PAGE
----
GSI Application FAQs

Who is Eligible to Apply for GSI Positions?

A joint committee from SNRE, LSA and the University that set up PitE determined that any University of Michigan graduate student could be eligible for PitE GSI positions because thye recognized the interdisciplinary nature of the program and the range of environmental activities among students and faculty across campus.

The founding documents, approved by SNRE faculty state the following:
“D. Desired Mix
We are reluctant to specify a particular mix. Rather, we should encourage students from throughout the University to apply to be GSIs in the program. To do otherwise seems incompatible with a program that counts interdisciplinarity as a central goal. Encouraging GSIs from all over the University will increase the interdisciplinary exposure of students in the program while providing outreach benefits. We assume that the training and experience of graduate students in SNRE and in key science and social science departments will give them a competitive advantage.”

Are SNRE Graduate Students Given Priority for PitE GSI Positions?

Given the University-wide eligibility of graduate students for PitE GSI positions, no preference is given to SNRE graduates. Nevertheless, historically SNRE graduate students have successfully earned the majority of PitE GSI positions.

Other units give preference to their own grad students, why shouldn’t PitE?

As an interdisciplinary program PitE draws upon the expertise of instructors – faculty, lecturers and GSIs – from across the University. This is no one unit on campus that houses the common core of knowledge necessary to cover the spectrum of PitE courses. Many other units are disciplinary, and their students have met specified admission requirements covering basic knowledge in that disciplinary field. These units also ensure that their student pools have the essential basic background required to teach in the unit’s disciplinary classes.

The appropriateness and legality of this PitE policy were independently evaluated by UM Human Resources.

How many students apply for PitE positions?

The number of applicants for each position varies from fewer than five for specialized courses to more than 100 for introductory courses. In 2011, 140 candidates submitted 280 applications for 18 open Fall 2011 term positions.

Are current students given preference for GSI positions?

No. Every applicant is considered on the basis of his or her merits. Most students meet the minimum and desired requirements for a course. Major factors affecting rankings of applicants therefore tend to relate to experience relative to the nature and content of a course.

Are PhD students given preference for PitE GSI positions?

No. Every applicant is considered on the basis of his or her merits. The mix of teaching experiences in colleges and other settings, at Michigan or elsewhere, courses taken, scholarship, work and volunteering experiences, all related to course content, as well as the quality of written material (e.g. cover letter) are all highly variable among MS and PhD students.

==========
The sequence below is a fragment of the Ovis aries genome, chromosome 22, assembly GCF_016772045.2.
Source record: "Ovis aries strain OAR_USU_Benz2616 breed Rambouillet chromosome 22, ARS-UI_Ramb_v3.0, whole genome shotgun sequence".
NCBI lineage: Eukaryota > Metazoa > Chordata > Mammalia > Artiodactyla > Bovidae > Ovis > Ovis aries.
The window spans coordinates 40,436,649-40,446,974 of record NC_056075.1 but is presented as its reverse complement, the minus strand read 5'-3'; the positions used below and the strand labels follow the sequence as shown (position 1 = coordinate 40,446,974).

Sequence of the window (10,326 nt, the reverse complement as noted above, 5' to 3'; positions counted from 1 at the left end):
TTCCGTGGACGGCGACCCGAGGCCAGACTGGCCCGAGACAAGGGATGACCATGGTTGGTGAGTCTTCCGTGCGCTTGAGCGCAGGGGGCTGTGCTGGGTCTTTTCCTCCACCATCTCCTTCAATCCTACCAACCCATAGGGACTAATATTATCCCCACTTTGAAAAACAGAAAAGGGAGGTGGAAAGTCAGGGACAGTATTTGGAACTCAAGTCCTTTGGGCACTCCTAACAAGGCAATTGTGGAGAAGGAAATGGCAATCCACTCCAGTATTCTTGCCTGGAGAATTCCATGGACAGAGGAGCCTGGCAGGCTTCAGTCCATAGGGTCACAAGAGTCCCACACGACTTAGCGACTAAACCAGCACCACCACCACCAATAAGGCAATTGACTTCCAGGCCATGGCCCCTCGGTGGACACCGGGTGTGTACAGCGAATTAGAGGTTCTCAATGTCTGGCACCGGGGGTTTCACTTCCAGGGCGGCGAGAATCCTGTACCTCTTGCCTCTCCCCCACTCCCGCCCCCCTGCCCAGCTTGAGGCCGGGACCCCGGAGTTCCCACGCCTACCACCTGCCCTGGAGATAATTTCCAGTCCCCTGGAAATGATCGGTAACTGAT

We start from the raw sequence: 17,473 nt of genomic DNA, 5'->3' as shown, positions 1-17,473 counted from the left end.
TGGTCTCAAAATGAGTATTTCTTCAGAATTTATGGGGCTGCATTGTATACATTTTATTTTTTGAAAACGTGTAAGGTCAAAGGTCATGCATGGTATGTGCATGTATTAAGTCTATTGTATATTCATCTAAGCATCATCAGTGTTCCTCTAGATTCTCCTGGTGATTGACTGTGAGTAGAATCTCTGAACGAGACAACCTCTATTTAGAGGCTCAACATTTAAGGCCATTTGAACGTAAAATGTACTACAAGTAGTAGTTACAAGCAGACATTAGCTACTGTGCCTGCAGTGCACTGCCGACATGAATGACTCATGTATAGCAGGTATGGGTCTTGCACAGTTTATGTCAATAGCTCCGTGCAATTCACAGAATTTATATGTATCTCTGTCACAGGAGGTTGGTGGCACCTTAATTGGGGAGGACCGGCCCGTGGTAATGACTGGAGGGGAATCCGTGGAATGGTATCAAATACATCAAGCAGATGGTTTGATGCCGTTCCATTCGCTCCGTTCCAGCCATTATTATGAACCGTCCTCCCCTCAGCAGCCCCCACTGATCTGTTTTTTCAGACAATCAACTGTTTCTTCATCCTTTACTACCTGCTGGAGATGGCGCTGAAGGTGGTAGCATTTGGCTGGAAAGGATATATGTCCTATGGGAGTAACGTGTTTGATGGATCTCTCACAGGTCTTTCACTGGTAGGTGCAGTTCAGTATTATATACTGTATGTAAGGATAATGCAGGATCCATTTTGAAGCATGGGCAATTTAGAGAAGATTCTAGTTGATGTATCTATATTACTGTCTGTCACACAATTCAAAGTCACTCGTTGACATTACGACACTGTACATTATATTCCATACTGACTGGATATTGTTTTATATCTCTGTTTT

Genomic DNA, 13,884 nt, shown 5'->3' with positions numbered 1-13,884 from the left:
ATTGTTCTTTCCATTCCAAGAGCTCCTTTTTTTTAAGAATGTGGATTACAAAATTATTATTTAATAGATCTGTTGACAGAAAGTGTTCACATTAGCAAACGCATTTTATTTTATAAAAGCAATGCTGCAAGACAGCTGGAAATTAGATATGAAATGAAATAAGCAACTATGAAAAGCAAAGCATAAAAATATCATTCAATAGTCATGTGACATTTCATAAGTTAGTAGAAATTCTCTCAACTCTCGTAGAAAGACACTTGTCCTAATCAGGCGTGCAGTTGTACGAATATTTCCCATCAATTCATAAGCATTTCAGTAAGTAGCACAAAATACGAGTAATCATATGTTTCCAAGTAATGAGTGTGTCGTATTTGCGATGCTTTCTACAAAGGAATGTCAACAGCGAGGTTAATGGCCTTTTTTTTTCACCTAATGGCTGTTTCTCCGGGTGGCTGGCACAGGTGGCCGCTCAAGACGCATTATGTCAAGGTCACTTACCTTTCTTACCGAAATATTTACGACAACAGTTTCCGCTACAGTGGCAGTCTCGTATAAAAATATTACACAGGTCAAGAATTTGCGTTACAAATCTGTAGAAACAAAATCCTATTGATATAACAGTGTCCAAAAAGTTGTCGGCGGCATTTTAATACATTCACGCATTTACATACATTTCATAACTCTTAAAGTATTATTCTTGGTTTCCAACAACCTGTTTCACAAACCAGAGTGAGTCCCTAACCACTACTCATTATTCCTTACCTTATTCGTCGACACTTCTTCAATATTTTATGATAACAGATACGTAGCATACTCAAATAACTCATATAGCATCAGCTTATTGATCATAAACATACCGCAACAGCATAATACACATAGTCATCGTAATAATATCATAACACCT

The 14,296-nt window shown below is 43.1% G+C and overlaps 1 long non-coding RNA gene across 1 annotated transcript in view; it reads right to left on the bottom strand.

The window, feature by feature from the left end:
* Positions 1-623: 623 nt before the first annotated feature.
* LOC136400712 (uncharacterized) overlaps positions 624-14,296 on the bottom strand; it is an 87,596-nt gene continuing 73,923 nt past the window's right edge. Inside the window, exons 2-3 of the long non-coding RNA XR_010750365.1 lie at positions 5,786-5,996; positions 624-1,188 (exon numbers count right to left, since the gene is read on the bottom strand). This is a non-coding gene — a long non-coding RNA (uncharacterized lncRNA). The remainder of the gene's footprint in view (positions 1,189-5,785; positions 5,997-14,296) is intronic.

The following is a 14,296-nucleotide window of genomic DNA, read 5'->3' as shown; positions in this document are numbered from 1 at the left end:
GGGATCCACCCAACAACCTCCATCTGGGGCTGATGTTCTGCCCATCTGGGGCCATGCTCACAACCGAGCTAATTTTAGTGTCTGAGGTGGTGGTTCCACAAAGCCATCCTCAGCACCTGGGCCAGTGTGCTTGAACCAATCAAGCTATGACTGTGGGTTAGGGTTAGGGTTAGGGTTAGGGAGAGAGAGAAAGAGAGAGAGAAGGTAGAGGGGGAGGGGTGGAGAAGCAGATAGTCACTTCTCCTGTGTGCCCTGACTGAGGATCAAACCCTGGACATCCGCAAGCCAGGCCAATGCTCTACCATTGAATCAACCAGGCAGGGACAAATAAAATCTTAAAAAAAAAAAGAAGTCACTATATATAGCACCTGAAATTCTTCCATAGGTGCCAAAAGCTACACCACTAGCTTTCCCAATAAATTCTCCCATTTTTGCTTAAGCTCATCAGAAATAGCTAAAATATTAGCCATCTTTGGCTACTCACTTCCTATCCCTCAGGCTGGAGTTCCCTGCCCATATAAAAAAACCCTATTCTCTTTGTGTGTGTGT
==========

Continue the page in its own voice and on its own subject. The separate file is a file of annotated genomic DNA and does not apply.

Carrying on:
Are incoming students eligible for GSI positions?

Yes. PitE seeks to ensure that there is a sustaining pool of qualified and experienced GSIs. As such, some current students and incoming students with less teaching experienced and with otherwise very good credentials may be selected to help build and sustain a GSI stream.

The appropriateness and legality of this PitE policy were independently evaluated by UM Human Resources.

Do faculty instructors choose their GSIs?

No. GSI selection is the responsibility of the Associate Director. S/he receives advisory input from faculty instructors and a GSI Selection Committee comprised of two faculty members, the Associate Director and PitE’s Department Administrator.

PitE’s process is designed to create a “level playing field” for all applicants. The procedure was proposed in response to allegations of favoritism in GSI selection. It was created with the input of SNRE faculty and the advice of the University’s Academic Human Resources staff.

Why are some GSIs the advisees of the instructor teaching a course?

More advanced courses tend to be more closely aligned to an instructor’s area of research. The instructor’s students are also most likely to overlap substantially with their advisors research interests, and hence are likely to be the most qualified to GSI these courses.

Some less advanced courses also bring a lot of research into them, using conceptual models; pedagogical approaches etc. that are not common in courses even in the same disciplines elsewhere. In these circumstances, GSIs are also more likely to be the advisees of the instructor of such a course.

Otherwise, a student will be a GSI for their faculty mentor when the Selection Committee considers that student best for the course.

How are multiple GSI offers to the same individual prioritized ?

When an applicant is selected for more than one course, the preferences of an applicant are considered, and the student is offered their available top choice. Since PitE is often not aware of other GSA offers an applicant has received, our offers do not take this factor into consideration. PitE recognizes that good students may have multiple offers, and the student should be the one to choose amongst such offers.

What is the 10-term limit for GSIs?

LSA limits graduate students to a maximum of 10 terms (semesters) of support of general fund support, primarily GSIs. From the LSA webpage cited below: “A term of support is treated as one full term toward the 10 if a) it is provided during the academic year, and b) the total LSA general fund support comes to a .25 fraction or greater. As a matter of practice, the College does not count GSI positions in Term III.

The 10-term limit applies to a student’s graduate career at Michigan, so that GSI support while a Master’s Student counts towards the limit if a student stays on for a PhD.